BTW: the colors you chose are beautiful together! Soft and peaceful!
    HUGS!!! 🙂

    Liked by 1 person

    • You do do many interesting forms of handwork, it must be a source of satisfaction to you. I admire people who do handmade quilts, they are so labour intensive, so beautiful. Big hugs back to you. 😚

      Liked by 1 person

  26. Anne

    Ciao Y!! this makes me so happy, on several levels – a) You’re back! b) Naples! c) Unless your knitting style and mine are very different, there is some elbow and shoulder action happening here. And d) oh thank you thank you, as a perennial knitter of coloured squares for wraps, with 4 different colours per square, this is the best thing I’ve discovered today! Baci 😘😘

    Liked by 1 person

    • Hi, Anne. Well, I have been of assistance to at least one person, that’s good. Yes, Naples to finished the rudely interrupted visit, and maybe some Rome on the way home. We’ll see. Are you in the ancient and wet city right now? 😚😙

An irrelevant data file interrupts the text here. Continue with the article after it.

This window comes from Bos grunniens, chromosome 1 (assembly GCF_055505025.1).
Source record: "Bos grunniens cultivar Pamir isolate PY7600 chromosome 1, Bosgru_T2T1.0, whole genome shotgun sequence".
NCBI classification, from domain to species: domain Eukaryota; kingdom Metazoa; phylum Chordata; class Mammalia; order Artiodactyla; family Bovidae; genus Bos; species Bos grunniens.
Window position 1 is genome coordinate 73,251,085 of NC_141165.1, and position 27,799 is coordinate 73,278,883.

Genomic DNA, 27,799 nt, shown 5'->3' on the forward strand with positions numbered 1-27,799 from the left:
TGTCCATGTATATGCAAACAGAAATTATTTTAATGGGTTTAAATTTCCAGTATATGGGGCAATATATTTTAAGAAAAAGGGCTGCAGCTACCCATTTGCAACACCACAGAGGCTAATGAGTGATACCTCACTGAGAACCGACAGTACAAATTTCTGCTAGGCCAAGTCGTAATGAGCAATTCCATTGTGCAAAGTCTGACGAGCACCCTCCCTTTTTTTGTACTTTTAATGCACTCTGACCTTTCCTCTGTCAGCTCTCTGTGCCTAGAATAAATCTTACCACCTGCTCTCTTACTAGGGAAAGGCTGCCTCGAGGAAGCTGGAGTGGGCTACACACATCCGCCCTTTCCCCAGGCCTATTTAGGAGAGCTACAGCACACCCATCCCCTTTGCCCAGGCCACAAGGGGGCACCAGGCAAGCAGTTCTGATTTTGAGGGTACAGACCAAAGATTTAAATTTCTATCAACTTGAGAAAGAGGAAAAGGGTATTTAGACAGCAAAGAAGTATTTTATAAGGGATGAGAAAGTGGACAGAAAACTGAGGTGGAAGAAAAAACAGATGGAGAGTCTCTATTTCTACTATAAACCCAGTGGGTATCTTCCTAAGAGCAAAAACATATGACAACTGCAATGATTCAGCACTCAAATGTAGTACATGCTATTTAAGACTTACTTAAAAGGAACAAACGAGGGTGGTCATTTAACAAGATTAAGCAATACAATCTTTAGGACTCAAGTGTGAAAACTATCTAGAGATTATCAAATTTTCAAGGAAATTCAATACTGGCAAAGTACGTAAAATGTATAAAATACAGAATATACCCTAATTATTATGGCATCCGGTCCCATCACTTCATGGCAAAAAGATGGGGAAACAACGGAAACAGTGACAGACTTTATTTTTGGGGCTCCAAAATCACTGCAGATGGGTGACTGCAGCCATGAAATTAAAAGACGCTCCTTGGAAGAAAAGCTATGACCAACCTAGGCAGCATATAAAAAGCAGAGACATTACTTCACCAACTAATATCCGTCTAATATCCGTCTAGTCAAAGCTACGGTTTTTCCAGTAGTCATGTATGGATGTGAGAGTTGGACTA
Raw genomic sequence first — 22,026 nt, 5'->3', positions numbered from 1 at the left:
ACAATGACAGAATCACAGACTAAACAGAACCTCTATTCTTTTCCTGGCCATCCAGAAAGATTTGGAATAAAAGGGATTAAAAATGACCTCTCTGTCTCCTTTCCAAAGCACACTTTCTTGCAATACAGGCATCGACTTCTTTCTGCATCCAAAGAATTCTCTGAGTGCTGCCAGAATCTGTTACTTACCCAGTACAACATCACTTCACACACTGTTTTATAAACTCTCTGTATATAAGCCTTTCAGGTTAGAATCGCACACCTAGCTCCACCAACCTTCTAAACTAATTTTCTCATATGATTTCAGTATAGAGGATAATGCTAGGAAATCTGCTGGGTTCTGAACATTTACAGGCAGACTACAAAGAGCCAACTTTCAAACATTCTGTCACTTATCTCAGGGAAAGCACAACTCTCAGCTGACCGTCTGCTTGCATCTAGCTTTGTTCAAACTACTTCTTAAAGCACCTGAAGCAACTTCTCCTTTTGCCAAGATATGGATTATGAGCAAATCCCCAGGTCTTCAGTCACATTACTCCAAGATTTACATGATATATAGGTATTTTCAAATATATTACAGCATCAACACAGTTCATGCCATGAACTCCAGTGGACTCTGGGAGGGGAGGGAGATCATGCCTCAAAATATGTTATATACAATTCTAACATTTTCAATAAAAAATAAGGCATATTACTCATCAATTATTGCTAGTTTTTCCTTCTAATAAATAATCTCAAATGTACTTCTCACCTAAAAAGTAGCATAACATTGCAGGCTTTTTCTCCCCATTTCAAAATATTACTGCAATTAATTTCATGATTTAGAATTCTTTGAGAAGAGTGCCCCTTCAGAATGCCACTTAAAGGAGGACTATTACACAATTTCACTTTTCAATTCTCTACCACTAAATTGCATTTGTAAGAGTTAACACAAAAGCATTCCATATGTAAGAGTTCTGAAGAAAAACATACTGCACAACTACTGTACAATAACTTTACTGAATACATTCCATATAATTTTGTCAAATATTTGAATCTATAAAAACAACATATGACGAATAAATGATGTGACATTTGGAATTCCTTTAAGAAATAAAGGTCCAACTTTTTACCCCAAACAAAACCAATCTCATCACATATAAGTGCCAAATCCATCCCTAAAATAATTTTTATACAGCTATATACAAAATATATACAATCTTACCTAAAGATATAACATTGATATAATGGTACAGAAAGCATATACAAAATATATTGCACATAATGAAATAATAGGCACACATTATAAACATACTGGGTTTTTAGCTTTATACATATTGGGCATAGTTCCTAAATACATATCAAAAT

Like

      • Anne

        Yes we are! Although tomorrow, in anticipation of a certain American religious observance, we take a train to Napoli & transfer to the offshore haven which shall remain nameless lest it become infested with tourists 😄. But we’ll return here Saturday for another 10 days before we brave the Aussie heat for Christmas.

        Like

  27. I opened my email and saw your name there. ‘Hello World’ Yvonne is back. I was like going down the street for coffee and spying an old friend sitting at the same table as a year ago. I don’t give give a fig for knitting, but I am so pleased to see you again. Now life is returning to normalcy.

    Like

  28. Now I see you must just have been busy knitting and not lost in Italy or worse, the outback, while having forgotten this little blogging world…
    I admire your skills Yvonne—my grandmother was a huge knitter, crocheter, needlepoint—you name it. Mother got in on the act but not to my grandmother’s same level….me, I just like to cook. A button is about as good as I get with a needle and thread 🙂

    Liked by 1 person

  29. I’ll remember that next time I knit the potholder, Yvonne. Glad to see you back.

    Liked by 1 person